The direction of North Korea’s nuclear programme has been clear for more than a decade, since it first tested a nuclear device in October 2006. But the pace has quickened, with two nuclear tests and tests of several missile platforms that will reduce warning time and extend Pyongyang’s capability to credibly deliver a nuclear weapon. The North Koreans have insisted that they are a “permanent” nuclear state and have signalled that the US is their ultimate target, threatening nuclear strikes on the mainland.
The primary response of the administration of United States President Barack Obama, termed “strategic patience”, has strengthened deterrence and has led to a series of United Nations sanctions designed to increase international pressure. The American goal has been to change Kim Jong-un’s strategic calculus by showing him that having nuclear weapons is detrimental to his regime’s survival. But economic sanctions have transferred almost all the external leverage on North Korea to China, at the same time that Sino-US strategic mistrust has been growing over the deployment of the Terminal High Altitude Air Defence (Thaad) system to South Korea and China’s unilateral construction in the South China Sea. And Kim’s motivations for pursuing nuclear weapons increasingly have been tied to his own domestic legitimacy.
Simultaneous nuclear and economic development are his two main strategic goals. The rapid adoption of an even tougher United Nations Security Council resolution against North Korea, following its fifth test, is an immediate way to signal that the international community is firmly opposed to North Korea’s continued nuclear development. More effective Chinese implementation of already agreed-upon UN sanctions is also essential. But these measures alone will still be insufficient to turn Kim back to denuclearisation, unless China is willing to signal that, despite its core interest in stability, it is willing to put the North Korean regime’s survival at risk through even more stringent application of economic pressure, in concert with the US, South Korea and the international community.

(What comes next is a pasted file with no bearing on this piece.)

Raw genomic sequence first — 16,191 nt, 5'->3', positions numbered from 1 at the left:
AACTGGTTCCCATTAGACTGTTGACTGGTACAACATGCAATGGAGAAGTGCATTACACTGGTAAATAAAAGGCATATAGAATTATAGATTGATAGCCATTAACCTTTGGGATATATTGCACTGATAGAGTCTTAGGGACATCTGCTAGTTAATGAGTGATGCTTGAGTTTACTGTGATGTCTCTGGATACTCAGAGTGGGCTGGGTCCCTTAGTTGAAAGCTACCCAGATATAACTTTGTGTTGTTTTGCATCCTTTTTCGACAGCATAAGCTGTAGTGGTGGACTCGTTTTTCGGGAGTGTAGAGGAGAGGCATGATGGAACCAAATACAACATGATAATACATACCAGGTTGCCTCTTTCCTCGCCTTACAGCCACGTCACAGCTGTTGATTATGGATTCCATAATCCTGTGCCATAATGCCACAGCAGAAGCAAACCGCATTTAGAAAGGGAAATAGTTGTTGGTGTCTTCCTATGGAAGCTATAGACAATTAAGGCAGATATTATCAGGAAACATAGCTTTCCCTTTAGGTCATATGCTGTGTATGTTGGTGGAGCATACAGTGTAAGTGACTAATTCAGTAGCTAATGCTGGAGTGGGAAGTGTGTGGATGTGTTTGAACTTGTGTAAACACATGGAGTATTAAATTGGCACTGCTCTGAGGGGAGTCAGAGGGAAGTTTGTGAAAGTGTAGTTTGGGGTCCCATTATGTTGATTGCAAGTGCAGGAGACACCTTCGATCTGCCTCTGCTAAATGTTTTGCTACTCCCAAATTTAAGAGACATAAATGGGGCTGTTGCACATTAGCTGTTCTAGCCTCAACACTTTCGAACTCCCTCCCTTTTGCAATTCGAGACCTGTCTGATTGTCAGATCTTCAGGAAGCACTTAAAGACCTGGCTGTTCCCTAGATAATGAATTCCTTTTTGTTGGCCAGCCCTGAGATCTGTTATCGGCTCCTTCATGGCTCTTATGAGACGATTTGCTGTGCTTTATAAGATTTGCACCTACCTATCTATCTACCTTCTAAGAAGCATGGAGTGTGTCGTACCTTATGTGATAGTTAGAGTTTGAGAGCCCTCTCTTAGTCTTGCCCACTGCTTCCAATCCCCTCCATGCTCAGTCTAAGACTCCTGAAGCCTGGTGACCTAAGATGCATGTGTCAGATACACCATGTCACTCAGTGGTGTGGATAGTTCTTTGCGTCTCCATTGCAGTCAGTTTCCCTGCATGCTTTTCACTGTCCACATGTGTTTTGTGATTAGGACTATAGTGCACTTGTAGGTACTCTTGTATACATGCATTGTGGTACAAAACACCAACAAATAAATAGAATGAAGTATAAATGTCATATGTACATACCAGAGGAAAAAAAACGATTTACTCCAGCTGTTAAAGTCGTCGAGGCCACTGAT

In addition, because North Korea thrives in the gap created by Sino-US strategic mistrust and the most dangerous threat to the Kim regime’s legitimacy comes from South Korea, the most effective way of conveying to Kim Jong-un that his regime’s survival depends on denuclearisation would be through coordination of a trilateral strategy among the US, China, and South Korea.
The strategy would involve a coordinated diplomatic ultimatum backed by concrete and coordinated actions that send a clear signal to Kim that all three countries are willing to share intelligence with each other with the goal of establishing a replacement leadership in North Korea that is willing to denuclearise. Since China’s primary goal is to avoid instability on the Korean peninsula and a nuclear North Korea’s threatening behaviour has become the primary source of instability in north-east Asia, all three countries know well that the only peaceful pathway to long-term stability in the region is for Kim to change his mind and pursue denuclearisation. Such an approach is a tall order, given growing levels of mistrust between the US and China, but North Korea has always represented the best chance to build a tangible track record of regional security cooperation between Washington and Beijing.
Such a strategy would create an opportunity to avoid the immeasurable costs of a second Korean war and lay the groundwork for controlled regime transformation through economic development, backed by international assistance, at the sacrifice of Kim’s nuclear aspirations.
Rejection of such an ultimatum will serve to confirm the possibility that under Kim, there is no peaceful pathway to denuclearisation and that the only road to lasting stability in north-east Asia involves regime change. But it will also reveal that collective management of near-term costs are an inevitable down payment that may in fact help increase the prospect of long-term stability.
— Guardian News & Media Ltd
Scott Snyder is a senior fellow for Korea studies at the Council on Foreign Relations and co-editor of North Korea In Transition: Politics, Economics, Security.